During his visit, Lieutenant Governor Murray toured the Loeb Laboratory, home to the Frontiers in Stem Cells and Regeneration course and other world-renowned MBL training programs. The facility is currently undergoing renovations funded by the Massachusetts Life Sciences Center and the Howard Hughes Medical Institute. The new, modern laboratories and office space will serve as the headquarters for the MBLs program in Regenerative Biology and Medicine.
Lieutenant Governor Murray also toured the MBLs Marine Resources Center, a 32,000 square foot state-of-the-art facility for maintaining, breeding, and culturing marine and other aquatic organisms that will be the physical home for the cultivation of model organisms used to study regenerative biology.
As we continue to strengthen the Commonwealths role as a global leader in life sciences, the project at the Marine Biological Laboratory reflects a strong public/private partnership that will lead to the establishment of the new Center for Regenerative Biology and Medicine at the Laboratory, said Lieutenant Governor Murray. The federal stimulus grant will bolster one of our states leading research institutions, while also creating jobs and advancing scientific knowledge.
This grant funding will continue Massachusettss growing leadership in regenerative medicine, an expanding area of scientific inquiry that holds enormous promise for improving human health, said Susan Windham-Bannister. The Life Sciences Centers partnership with MBL continues to generate private and federal investment that is cultivating our states life sciences Supercluster.
In 2008 I was proud to support the Governors Life Science Bill, and help recognize some of the amazing contributions to science made here on the Cape, said State Senator Robert OLeary. We are lucky to have some of the best aquatic research institutions in the world in Woods Hole and Cape Cod, and supporting them also supports our local economies, our communities, and exciting new scientific technologies and discoveries that could one day improve the lives of people around the world.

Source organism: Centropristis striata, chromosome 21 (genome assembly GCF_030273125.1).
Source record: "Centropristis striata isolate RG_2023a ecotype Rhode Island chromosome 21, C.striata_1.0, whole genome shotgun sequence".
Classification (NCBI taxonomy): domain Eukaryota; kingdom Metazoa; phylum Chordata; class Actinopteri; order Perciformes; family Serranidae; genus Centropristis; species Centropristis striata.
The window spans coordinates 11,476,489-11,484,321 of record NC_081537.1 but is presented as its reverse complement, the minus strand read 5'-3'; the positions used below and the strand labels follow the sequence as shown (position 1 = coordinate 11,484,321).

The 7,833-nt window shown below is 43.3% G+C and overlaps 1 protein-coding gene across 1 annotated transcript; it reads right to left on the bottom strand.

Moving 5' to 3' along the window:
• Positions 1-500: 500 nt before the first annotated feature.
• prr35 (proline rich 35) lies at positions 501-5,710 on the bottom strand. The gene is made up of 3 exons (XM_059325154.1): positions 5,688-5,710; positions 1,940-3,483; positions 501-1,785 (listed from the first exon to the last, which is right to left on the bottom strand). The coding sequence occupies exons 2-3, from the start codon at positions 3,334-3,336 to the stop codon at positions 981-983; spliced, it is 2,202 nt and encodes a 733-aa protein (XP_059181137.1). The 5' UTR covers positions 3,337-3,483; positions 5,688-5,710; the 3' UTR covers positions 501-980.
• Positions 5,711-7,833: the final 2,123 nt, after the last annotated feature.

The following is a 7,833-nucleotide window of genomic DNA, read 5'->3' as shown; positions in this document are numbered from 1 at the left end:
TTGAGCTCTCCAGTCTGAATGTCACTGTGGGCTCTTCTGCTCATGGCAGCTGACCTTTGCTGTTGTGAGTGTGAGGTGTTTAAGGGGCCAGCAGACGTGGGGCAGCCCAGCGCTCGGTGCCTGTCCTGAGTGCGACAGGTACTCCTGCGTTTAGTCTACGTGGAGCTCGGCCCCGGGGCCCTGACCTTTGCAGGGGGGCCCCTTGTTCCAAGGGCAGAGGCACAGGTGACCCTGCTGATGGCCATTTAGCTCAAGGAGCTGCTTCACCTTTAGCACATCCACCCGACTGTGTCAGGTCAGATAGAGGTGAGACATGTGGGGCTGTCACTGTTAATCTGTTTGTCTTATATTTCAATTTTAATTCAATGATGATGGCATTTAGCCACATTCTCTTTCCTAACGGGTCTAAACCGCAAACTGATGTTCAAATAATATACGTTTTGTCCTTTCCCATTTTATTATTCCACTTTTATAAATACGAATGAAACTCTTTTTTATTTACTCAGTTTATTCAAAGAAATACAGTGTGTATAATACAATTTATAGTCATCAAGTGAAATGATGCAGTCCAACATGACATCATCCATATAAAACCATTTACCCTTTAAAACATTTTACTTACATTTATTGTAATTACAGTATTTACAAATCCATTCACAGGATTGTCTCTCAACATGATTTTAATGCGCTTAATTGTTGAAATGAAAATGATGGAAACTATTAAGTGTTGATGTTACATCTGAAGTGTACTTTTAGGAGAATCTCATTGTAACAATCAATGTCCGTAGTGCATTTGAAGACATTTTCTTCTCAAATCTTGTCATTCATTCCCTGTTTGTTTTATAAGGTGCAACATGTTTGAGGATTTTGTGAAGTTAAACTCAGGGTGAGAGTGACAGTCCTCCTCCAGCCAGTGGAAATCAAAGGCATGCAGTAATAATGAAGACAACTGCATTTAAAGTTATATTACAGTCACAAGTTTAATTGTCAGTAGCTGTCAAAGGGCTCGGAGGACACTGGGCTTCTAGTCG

Over the years, the scientists here at the MBL have put Woods Hole on the map as a major force in life sciences research, and I am glad to see their efforts encouraged and enhanced with the awarding of these funds, added Representative Timothy Madden. I wish the MBL the best in their research, and I am excited to see the life-changing discoveries that will come out of here in the years to come. Additionally, the MBL should be very pleased with its administrative staff for actively pursuing these all important grants, that are so vital and hard to come by.
This is medicines next frontier with huge promise for those who have suffered enormously. Massachusetts should be the countrys leader in regenerative medicine and this investment will empower us to recruit the best scientists in the field, added U.S. Senator John Kerry.
These funds will help to ensure that the Marine Biological Laboratory will have the resources it needs to be a national leader in the exciting new field of regenerative medicine, said Senator Paul G. Kirk, Jr. Massachusetts has long been at the forefront of health research, and the work done here has immense potential for 21st century medicine.
The MBL is a leading international, independent, nonprofit institution dedicated to discovery and to improving the human condition through creative research and education in the biological, biomedical and environmental sciences. Founded in 1888 as the Marine Biological Laboratory, the MBL is the oldest private marine laboratory in the Americas. For more information, visit www.MBL.edu.